I have been going through my photo collection on my computer because I was going to try out an online photo service and in the process write an article for my site about various photo storage problems and options. The service I signed up for costs $7 a month for 100 gigs. Turns out my library is 140 gigs. That would cost $15. I knew I could get it down. There are a lot of duplicates and rejected shots.
The collection starts in 2003 with the purchase of a digital camera. It was small and cost $700 for very little quality by today’s standards. The photos are sporadic. At first there are single tentative photos here and there, then – realizing the cost structure of digital photography – they blossomed, in fits. A night out, blurry and grainy. A day with visiting family members. Another night out.
They’re not from every day, but reflect conscious efforts to use the camera. A series of photos from a walk to work. Pictures of the condo I used to rent a room in. Pictures of the locations of the failed film I worked on. Of Lucy, my then-new girlfriend, now my wife.
They reflect my bizarre obsessions. There are quite a few of Toronto grafitti (all works which are now, I would assume, long gone). There are many shots of alleyways, signs, and abandoned things.
The years advance. Friends’ kids grow. A trip to Cuba, a couple jaunts to Ireland for a funeral and a wedding. Lucy cycles through various haircuts. There are shots of the first apartment we got together, and Christie subway station nearby, and the decrepit barber in between, and the tree that fell after a storm.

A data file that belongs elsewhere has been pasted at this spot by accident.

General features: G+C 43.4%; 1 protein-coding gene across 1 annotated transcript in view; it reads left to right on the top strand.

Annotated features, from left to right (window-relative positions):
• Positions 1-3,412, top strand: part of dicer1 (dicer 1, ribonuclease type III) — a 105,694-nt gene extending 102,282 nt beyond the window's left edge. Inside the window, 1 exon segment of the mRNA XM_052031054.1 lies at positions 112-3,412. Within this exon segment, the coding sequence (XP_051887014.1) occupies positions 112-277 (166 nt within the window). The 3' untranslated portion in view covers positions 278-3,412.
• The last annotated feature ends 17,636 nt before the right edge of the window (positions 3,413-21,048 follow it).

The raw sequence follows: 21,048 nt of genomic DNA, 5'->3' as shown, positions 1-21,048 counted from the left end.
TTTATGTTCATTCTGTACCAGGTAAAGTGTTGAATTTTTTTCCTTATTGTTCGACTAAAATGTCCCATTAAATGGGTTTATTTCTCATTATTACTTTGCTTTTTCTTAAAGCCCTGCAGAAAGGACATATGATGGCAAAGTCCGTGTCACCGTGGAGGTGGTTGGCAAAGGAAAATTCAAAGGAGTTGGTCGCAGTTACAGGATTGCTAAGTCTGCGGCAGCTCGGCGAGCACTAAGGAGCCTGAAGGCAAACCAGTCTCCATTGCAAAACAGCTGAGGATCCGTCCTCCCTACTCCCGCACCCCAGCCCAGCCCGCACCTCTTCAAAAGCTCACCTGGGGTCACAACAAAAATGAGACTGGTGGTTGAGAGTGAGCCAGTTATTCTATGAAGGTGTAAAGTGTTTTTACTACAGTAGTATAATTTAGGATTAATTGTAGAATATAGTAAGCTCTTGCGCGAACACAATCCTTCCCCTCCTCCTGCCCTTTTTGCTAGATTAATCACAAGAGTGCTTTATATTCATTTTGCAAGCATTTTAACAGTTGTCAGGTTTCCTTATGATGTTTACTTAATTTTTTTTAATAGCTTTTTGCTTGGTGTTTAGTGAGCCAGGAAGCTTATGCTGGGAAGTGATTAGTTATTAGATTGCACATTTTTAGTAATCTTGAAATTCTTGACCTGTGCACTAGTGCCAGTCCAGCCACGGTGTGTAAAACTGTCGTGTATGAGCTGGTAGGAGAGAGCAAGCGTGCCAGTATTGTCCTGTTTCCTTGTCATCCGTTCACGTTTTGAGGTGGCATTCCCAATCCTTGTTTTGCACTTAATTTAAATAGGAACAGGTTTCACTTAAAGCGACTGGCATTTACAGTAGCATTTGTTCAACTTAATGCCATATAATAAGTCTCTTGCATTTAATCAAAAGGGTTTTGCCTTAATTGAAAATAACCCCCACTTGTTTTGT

In 2008 I got an iPhone. The photos multiply. Many are mundane, fleeting images: a bruise I got after a bike accident. The serial number on my mom’s washing machine. A shot of a stranger on the subway. I delete a few but start realizing that these photos also tell little stories.
A year later another camera enters: the Panasonic GH1. The photos are all of a sudden much better. Some are beautiful, even. I bought the camera for its video capability as I wanted to shoot a documentary in Windsor. I took a ton of stills with it. The photos of abandoned things, of urban decay, explode.
I try to decide what to delete. I mostly delete only duplicates. There are quite a lot, as if the photos, left unsupervised, have been breeding like rabbits. But when it comes time to evaluate other photos I defer. Some of these I would have deleted years ago had I been paying attention, but now with the time passed, they seem much more interesting. Who am I to say what I will find interesting in another five, ten years?
A trip to Windsor, photos of the Detroit skyline. Around this time my dad was falling ill with dementia. There are only the occasinal photos of him. They are then followed by 40 pictures of my new Kindle. I was writing a review of it for my site.
Lucy’s parents’ cottage. My friends getting older. Abandoned buildings in Windsor. An image of my dad in the dark. I remember the occasion distinctly: he asked about my brother. I do not have a brother.
Then, 80 pictures from a shoot for work, with Star Wars characters. A trip to dim sum, with closeups of pristine teacups and chopsticks.
I start to realize I should not be writing about online photo storage problems and solutions. I start to wonder what reality my current urge to write such things obscures.
My dad is now three years dead and I have not written about it. I have but I have not shared nor finished it. But I am ok now with his absence. It does not seem as sad, or rather, the sadness has a character of beauty.
The photos continue unabated. Pics of houses for sale. A mortgage agreement. Our new house. Our new daughter. I do not want to delete anything.